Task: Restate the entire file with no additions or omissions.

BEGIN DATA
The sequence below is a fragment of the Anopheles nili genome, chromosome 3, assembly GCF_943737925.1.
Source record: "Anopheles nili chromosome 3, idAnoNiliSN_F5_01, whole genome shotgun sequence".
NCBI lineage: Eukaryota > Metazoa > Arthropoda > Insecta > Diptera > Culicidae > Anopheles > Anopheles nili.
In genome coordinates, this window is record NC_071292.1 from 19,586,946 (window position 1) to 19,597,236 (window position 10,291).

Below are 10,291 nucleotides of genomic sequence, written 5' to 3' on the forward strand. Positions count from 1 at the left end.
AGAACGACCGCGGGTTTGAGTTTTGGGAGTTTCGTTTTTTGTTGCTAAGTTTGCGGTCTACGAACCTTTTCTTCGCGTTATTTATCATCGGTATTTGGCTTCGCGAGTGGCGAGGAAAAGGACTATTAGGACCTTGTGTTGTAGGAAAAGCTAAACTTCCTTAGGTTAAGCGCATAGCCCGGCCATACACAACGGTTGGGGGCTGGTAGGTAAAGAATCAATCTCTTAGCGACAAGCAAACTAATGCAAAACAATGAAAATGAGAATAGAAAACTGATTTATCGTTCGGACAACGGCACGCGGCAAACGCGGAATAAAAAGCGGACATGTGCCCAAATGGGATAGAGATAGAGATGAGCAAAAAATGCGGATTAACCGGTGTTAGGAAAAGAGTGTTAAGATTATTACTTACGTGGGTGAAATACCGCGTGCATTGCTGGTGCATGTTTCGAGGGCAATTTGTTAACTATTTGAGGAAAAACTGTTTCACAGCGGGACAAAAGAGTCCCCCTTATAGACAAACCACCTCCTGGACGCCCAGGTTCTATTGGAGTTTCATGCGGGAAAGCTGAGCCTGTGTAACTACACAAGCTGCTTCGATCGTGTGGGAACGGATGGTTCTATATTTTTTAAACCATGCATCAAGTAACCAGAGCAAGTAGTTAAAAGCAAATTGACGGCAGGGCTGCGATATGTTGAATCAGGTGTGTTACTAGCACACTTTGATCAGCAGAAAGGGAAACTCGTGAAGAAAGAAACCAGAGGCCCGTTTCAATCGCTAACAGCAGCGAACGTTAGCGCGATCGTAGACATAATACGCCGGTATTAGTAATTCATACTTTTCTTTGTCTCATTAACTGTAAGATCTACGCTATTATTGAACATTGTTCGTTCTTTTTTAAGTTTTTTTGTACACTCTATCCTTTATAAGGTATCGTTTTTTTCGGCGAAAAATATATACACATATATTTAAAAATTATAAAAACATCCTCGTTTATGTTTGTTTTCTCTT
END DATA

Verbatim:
The sequence below is a fragment of the Anopheles nili genome, chromosome 3, assembly GCF_943737925.1.
Source record: "Anopheles nili chromosome 3, idAnoNiliSN_F5_01, whole genome shotgun sequence".
NCBI lineage: Eukaryota > Metazoa > Arthropoda > Insecta > Diptera > Culicidae > Anopheles > Anopheles nili.
In genome coordinates, this window is record NC_071292.1 from 19,586,946 (window position 1) to 19,597,236 (window position 10,291).

Below are 10,291 nucleotides of genomic sequence, written 5' to 3' on the forward strand. Positions count from 1 at the left end.
AGAACGACCGCGGGTTTGAGTTTTGGGAGTTTCGTTTTTTGTTGCTAAGTTTGCGGTCTACGAACCTTTTCTTCGCGTTATTTATCATCGGTATTTGGCTTCGCGAGTGGCGAGGAAAAGGACTATTAGGACCTTGTGTTGTAGGAAAAGCTAAACTTCCTTAGGTTAAGCGCATAGCCCGGCCATACACAACGGTTGGGGGCTGGTAGGTAAAGAATCAATCTCTTAGCGACAAGCAAACTAATGCAAAACAATGAAAATGAGAATAGAAAACTGATTTATCGTTCGGACAACGGCACGCGGCAAACGCGGAATAAAAAGCGGACATGTGCCCAAATGGGATAGAGATAGAGATGAGCAAAAAATGCGGATTAACCGGTGTTAGGAAAAGAGTGTTAAGATTATTACTTACGTGGGTGAAATACCGCGTGCATTGCTGGTGCATGTTTCGAGGGCAATTTGTTAACTATTTGAGGAAAAACTGTTTCACAGCGGGACAAAAGAGTCCCCCTTATAGACAAACCACCTCCTGGACGCCCAGGTTCTATTGGAGTTTCATGCGGGAAAGCTGAGCCTGTGTAACTACACAAGCTGCTTCGATCGTGTGGGAACGGATGGTTCTATATTTTTTAAACCATGCATCAAGTAACCAGAGCAAGTAGTTAAAAGCAAATTGACGGCAGGGCTGCGATATGTTGAATCAGGTGTGTTACTAGCACACTTTGATCAGCAGAAAGGGAAACTCGTGAAGAAAGAAACCAGAGGCCCGTTTCAATCGCTAACAGCAGCGAACGTTAGCGCGATCGTAGACATAATACGCCGGTATTAGTAATTCATACTTTTCTTTGTCTCATTAACTGTAAGATCTACGCTATTATTGAACATTGTTCGTTCTTTTTTAAGTTTTTTTGTACACTCTATCCTTTATAAGGTATCGTTTTTTTCGGCGAAAAATATATACACATATATTTAAAAATTATAAAAACATCCTCGTTTATGTTTGTTTTCTCTT